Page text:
Not just the rail folks. Everyone who thinks this is bad economics and bad environmentally. Everyone who thinks this is an end run around proper planning and policy debate. Everyone who thinks this is a dereliction of the APA’s duty to serve as an independent body and not an arm of the governor’s office. Everyone who sees this as another breach of the state’s historic preservation laws.

        And everyone who is still waiting for the state to get serious about climate change.

        • Scott says:

          Bad environmentally ? Creosote plus broadcast herbicide versus no creosote and no broadcast herbicide….for a hundred miles.

          • Daniel Bogdan says:

            Well, asphalt (used in road pavement construction) is quite a toxic substance, but like creosote is contained in a specific area with limited leeching into the environment. We can safely live with both. If you have a problem with creosote then you’ll have a problem with asphalt.
            Herbicides used on the railroad (and also on roadways) are approved by the DEC and the APA. If you have any issues with the herbicides please contact these agencies. Herbicides and pesticides will have to be used on the proposed trail anyway, unless trail users want to bushwhack and cover themselves with DEET.

            • Boreas says:

              Daniel,

              Where are pesticides used on trails in the Forest Preserve?? People here have DEET in their blood by necessity. As far as herbicides are concerned, most recreational trails of this type that I have visited are simply mowed with occasional brush removal where necessary. And the last I knew, the proposed trail is not to be made of asphalt, but crushed stone and stone dust.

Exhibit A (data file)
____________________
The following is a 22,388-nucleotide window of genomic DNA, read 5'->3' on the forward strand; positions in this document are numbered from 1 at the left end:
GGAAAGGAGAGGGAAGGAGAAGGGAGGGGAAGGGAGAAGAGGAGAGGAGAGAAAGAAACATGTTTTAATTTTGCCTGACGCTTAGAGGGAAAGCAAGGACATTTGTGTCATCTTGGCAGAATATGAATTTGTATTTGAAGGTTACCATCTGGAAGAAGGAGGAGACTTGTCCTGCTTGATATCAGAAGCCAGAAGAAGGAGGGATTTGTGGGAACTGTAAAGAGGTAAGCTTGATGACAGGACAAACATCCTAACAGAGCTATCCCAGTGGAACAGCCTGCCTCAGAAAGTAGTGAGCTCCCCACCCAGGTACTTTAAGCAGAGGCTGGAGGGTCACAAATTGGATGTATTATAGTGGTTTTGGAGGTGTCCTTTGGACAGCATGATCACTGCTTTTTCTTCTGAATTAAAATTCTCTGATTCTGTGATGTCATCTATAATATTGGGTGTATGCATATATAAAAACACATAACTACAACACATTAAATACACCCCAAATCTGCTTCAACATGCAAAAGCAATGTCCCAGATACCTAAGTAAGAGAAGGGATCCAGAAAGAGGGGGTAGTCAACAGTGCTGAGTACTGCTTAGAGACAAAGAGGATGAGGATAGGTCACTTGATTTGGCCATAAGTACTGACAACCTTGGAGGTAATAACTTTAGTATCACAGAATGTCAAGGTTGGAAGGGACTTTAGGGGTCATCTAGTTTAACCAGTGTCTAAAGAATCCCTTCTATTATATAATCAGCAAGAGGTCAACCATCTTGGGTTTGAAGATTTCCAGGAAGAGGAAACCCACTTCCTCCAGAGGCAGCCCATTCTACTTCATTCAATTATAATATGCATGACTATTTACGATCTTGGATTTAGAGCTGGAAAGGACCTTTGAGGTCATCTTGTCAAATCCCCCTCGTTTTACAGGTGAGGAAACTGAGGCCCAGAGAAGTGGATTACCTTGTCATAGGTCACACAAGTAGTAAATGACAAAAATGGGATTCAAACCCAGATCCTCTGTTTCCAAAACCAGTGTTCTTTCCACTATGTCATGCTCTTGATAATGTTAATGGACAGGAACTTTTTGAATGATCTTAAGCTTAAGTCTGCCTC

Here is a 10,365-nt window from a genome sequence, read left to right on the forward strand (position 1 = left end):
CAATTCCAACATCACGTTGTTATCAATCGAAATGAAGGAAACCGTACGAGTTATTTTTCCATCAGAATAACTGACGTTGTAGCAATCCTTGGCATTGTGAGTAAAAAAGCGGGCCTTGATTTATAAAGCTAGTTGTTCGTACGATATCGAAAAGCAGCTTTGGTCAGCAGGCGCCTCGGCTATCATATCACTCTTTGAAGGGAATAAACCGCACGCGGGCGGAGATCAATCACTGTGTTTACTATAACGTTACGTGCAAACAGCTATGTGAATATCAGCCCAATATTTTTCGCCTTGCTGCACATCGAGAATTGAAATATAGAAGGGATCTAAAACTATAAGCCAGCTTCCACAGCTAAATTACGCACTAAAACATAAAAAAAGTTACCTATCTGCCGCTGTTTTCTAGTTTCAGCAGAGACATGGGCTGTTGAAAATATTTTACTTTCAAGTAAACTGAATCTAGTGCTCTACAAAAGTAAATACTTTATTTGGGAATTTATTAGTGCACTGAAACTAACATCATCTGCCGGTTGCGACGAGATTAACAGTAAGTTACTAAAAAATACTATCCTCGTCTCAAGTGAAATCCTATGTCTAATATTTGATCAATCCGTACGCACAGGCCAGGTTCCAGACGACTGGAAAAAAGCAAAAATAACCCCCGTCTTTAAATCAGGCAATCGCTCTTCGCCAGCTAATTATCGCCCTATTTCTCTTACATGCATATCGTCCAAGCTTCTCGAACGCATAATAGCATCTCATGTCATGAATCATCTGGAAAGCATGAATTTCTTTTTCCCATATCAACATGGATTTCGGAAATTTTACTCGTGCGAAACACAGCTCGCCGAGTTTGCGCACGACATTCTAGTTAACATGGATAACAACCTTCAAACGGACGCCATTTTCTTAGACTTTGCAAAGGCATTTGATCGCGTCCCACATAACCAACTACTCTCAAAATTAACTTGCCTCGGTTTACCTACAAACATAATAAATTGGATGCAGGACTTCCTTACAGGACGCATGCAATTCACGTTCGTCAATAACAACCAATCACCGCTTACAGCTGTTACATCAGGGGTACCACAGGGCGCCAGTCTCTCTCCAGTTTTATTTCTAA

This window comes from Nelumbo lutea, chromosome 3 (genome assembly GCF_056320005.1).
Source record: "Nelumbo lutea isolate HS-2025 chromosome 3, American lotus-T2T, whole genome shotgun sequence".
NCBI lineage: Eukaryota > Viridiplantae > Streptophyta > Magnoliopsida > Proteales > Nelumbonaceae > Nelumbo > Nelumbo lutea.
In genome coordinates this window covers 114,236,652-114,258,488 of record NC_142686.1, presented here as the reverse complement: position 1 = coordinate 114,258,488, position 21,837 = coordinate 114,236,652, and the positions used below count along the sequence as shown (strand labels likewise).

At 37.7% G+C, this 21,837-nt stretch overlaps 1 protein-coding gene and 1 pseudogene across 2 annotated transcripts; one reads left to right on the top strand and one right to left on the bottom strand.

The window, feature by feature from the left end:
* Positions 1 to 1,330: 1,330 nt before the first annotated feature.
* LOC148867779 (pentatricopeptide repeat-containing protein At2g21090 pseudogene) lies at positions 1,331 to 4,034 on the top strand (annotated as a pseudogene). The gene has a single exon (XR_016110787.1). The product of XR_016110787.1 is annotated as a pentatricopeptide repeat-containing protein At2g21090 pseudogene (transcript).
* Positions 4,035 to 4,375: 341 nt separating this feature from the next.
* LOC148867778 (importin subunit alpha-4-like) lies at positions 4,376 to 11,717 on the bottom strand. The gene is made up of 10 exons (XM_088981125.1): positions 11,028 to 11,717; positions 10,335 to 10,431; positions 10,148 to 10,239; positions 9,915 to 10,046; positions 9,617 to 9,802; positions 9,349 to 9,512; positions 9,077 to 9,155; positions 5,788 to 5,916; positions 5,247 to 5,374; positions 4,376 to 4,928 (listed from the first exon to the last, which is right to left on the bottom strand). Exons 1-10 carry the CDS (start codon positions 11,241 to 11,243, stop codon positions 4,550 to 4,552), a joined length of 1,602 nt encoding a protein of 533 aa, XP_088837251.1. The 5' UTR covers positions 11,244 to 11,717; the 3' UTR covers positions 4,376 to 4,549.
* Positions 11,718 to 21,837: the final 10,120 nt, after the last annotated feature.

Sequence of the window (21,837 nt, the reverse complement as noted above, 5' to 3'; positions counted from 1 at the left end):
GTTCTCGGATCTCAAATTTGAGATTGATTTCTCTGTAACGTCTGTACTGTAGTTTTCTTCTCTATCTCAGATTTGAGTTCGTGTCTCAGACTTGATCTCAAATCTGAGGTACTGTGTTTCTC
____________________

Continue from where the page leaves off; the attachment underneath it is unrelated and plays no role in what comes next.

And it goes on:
• Scott says:

              Please do not suggest paving hiking or biking trails or paving a rail trail in the Adirondack back country. Paved roadways are bad enough.

              • Larry Roth says:

                If you go back to the 2016 plans for the trail, paving was one of the options listed for a surface, either whole or in part. Some of the ‘multiple uses’ listed to sell the trail to the public would only be practical with some kind of paving.

                After the APA approved the 2016 plan, paving was no longer mentioned – it was all supposed to be crushed stone. Funny how that works.

                Among other things, that rules out skinny tire bikes and conventional wheel chairs, strollers, skate boards, roller blades, etc. that don’t have wheels wide enough to work on crushed stone.

                As far as paving trails goes, in some places they have to do that because otherwise the terrain can’t stand the traffic. Trail conditions in the high peaks and other heavy use areas show how bad it can get. If the region is going to maximize trail recreation, some kind of surface hardening will have to be an option sooner or later – that or limiting trail use.

                • Steve Bailey says: